With head coach Mike D’Antoni and general manager Daryl Morey gone from the Houston Rockets—not to mention Russell Westbrook asking for a trade—it seemed only a matter of time before James Harden was going to look for the exit.
On Monday, that time arrived with Harden reportedly asking for a trade to a contender, per The Athletic’s Shams Charania.
According to Charania, the Brooklyn Nets and Philadelphia 76ers are at the top of the 2017-18 MVP's list. And per ESPN's Adrian Wojnarowski, there's a clear favorite among the two:
With three years left on his contract (including a player option in 2022-23), this is not a Kawhi Leonard situation. If Harden's preferred destination is Brooklyn, the Nets can chase their third star with confidence. But the Sixers shouldn't fear making their best offer considering the Beard is locked into his current deal long-term.
Basketball-wise, Harden is not an easy player to work alongside, and there have been rumblings of discontent in the Rockets locker room this offseason. The style of basketball previously played in Houston put the ball in Harden’s hands the majority of the time and involved a lot of standing around from his teammates. That said, it got the guard an MVP and made the Rockets consistent contenders.
So the real question is whether Brooklyn or Philadelphia would be the best fit for Harden.
Brooklyn Nets’ Case
Expectations were low for the Nets in 2019-20 since Kevin Durant was always going to miss the entire season due to the Achilles tear suffered in the 2019 NBA Finals. Kyrie Irving’s campaign was cut short due to injuries, but he averaged 27.4 points, 6.4 assists and 5.2 rebounds in 20 games while shooting 47.8 percent from the field and 39.4 percent from three.
Assuming a deal for Harden involves only Brooklyn and Houston, the Nets would likely send out Caris LeVert and Spencer Dinwidde as centerpieces in the trade. It would also cost them DeAndre Jordan to make the money match.
This trade would create a new Big Three while reuniting former teammates Durant and Harden. It would arm first-time head coach Steve Nash with three top-20 players—two of whom, at minimum, are top-10 players. Harden would also be reunited with D’Antoni, who is on Nash’s staff and was the coach with whom Harden saw the most success.
The Nets would immediately become the most talented team in the East with two MVP awards, three titles, 24 All-Star appearances and 18 All-NBA teams between Durant, Harden and Irving. Since the NBA is a league in which talent wins out more often than not, this would make them the favorite to get out of the Eastern Conference.
Philadelphia 76ers’ Case
The Sixers have gone through changes, as well.
Doc Rivers replaced Brett Brown as head coach after the team underachieved last season. Then, when Morey stepped down from his position with the Rockets, they acted quickly and added him to the organization. Change is in the air, and that might be just the start of it.
The construction of the Sixers roster is frontcourt-heavy with $91.4 million tied to Joel Embiid, Tobias Harris and Al Horford alone this season. That does not include the $27.3 million owed to Ben Simmons, who doesn’t have a true position.
For argument’s sake, the Sixers could make the deal for Harden by sending Simmons and Josh Richardson to Houston. Such a move would begin to shift the balance of the roster by placing a surefire heavy hitter in the backcourt.
Bringing Harden in would immediately create more space and opportunity for Embiid in the post with another shooting threat, and the duo would be a pick-and-roll force. With Simmons running pick-and-rolls, teams have gone under screens, knowing there was no threat of him pulling up for three. With Harden, teams would have to change their coverages and, in doing so, create another scoring avenue for Embiid.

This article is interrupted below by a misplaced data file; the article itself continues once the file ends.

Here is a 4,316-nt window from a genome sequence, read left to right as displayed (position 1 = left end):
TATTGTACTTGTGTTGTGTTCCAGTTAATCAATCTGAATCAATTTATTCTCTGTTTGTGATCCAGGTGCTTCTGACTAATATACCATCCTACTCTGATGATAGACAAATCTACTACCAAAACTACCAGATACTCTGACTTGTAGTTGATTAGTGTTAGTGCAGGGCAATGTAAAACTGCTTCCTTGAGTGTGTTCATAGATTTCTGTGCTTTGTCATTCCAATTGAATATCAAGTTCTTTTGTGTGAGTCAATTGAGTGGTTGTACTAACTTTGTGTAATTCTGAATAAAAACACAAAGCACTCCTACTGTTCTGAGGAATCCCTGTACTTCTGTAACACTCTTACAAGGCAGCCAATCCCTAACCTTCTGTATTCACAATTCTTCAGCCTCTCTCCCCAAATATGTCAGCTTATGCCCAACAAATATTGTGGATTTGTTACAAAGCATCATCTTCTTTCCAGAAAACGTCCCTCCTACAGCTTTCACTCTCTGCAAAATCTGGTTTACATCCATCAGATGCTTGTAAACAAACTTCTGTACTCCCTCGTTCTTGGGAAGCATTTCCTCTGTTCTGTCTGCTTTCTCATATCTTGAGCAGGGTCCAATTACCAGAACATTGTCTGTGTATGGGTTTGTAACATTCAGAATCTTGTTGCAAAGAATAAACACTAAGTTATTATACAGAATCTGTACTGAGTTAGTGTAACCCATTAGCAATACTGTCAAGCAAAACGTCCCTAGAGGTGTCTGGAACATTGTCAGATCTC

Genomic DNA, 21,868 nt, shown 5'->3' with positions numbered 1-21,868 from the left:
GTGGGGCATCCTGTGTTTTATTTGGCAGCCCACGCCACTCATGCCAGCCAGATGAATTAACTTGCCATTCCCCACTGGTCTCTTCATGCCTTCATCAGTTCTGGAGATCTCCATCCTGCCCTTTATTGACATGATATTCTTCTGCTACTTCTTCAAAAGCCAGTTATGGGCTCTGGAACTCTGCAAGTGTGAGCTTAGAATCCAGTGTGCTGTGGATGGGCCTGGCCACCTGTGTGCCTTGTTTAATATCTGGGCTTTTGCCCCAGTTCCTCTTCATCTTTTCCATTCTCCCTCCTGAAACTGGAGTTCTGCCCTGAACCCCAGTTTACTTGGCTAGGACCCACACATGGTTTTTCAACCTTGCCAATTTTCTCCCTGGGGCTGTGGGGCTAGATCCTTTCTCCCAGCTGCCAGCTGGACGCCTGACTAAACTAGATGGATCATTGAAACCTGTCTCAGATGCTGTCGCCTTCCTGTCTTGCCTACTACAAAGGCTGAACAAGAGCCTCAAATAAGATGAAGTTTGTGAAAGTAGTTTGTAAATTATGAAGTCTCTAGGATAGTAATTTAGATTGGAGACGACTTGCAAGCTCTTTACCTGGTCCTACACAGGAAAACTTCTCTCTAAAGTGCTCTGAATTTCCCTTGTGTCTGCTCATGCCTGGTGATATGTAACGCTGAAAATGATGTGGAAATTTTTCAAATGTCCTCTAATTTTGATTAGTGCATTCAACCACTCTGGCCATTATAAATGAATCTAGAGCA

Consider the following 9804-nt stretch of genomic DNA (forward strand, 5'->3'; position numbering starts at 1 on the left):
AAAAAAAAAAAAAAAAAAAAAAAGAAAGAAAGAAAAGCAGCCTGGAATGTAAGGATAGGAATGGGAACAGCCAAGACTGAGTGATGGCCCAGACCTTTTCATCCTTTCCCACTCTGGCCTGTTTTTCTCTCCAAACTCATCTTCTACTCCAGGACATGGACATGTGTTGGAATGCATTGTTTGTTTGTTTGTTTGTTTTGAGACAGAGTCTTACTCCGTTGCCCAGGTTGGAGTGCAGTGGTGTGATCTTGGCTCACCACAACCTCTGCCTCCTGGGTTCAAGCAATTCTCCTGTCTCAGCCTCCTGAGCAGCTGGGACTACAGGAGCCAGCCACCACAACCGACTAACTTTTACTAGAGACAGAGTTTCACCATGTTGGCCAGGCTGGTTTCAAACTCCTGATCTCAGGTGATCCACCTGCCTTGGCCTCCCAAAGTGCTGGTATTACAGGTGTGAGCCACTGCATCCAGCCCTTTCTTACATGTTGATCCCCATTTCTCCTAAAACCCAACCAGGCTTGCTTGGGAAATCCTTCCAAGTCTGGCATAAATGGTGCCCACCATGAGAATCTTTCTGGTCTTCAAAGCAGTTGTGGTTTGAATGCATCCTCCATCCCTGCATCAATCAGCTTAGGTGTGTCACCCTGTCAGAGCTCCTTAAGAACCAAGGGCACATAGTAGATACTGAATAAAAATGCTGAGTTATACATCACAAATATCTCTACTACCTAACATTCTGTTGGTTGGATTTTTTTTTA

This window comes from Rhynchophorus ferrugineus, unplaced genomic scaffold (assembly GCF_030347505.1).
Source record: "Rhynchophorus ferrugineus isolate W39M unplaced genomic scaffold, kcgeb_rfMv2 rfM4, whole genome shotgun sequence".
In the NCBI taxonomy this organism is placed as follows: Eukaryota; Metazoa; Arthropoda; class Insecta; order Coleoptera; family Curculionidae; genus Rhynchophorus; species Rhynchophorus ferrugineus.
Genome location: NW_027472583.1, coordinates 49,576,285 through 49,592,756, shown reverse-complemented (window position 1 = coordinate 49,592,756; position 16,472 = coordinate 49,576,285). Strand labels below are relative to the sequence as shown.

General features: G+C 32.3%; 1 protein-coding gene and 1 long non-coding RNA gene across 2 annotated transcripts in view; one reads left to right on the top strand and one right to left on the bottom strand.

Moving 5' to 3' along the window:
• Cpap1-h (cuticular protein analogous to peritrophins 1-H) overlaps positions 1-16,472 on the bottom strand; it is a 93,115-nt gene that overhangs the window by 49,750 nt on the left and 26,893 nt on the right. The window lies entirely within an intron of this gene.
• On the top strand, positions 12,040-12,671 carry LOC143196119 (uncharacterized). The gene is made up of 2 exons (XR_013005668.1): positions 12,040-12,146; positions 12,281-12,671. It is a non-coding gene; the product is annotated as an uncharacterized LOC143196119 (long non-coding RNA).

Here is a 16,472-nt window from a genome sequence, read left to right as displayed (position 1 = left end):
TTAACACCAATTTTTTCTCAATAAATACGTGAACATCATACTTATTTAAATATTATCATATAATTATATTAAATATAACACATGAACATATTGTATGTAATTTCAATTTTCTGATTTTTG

Harden would be playing with the best big man he’s ever worked alongside. Clint Capela was limited to functioning as a pick-and-roll threat. Dwight Howard was not fully healthy with the Rockets and never gained comfort playing with Harden. Embiid, on the other hand, can roll and pop, space out to three and command double-teams in the post that should open things up for the guard.
As intriguing as creating a Brooklyn Big Three may be, and as much as Harden may prefer it, Philadelphia is the best fit for Harden’s talents.
The last truly successful Big Three in the East was the LeBron James-led Miami Heat, but that was a little easier because it featured two dominant ball-handlers in James and Dwyane Wade while the stretchy Chris Bosh was the big man. This iteration with the Nets would consist of three high-usage players. Harden’s career usage rate is 30.7 percent, while Irving and Durant are at 29.3 and 30.1 percent, respectively. It would be challenging to form a cohesive offense around that trio.
Even if the Nets figure out an offensive system that works and keeps all three players happy on the offensive end, they would have to figure out how to defend. That’s not impossible, but it would not be a clean fit and would require all three stars to adjust their games.
The fit in Philly is just much easier.
For starters, Harden would still be the unquestioned lead ball-handler. The 76ers do not have the shooters he is accustomed to playing with but would pair him with a big man who would help make things easier. When Harden needs a break, he could just drop the ball to Embiid in the post. On the defensive end, he’d have a big man who could cover for him if he gets beat on the perimeter.
Of the two teams, Philadelphia is the better and cleaner fit—unless, of course, the Nets want to throw caution to the wind and trade Irving for Harden.
Mo Dakhil spent six years with the Los Angeles Clippers and two years with the San Antonio Spurs as a video coordinator, as well as three years with the Australian men's national team. Follow him on Twitter, @MoDakhil_NBA.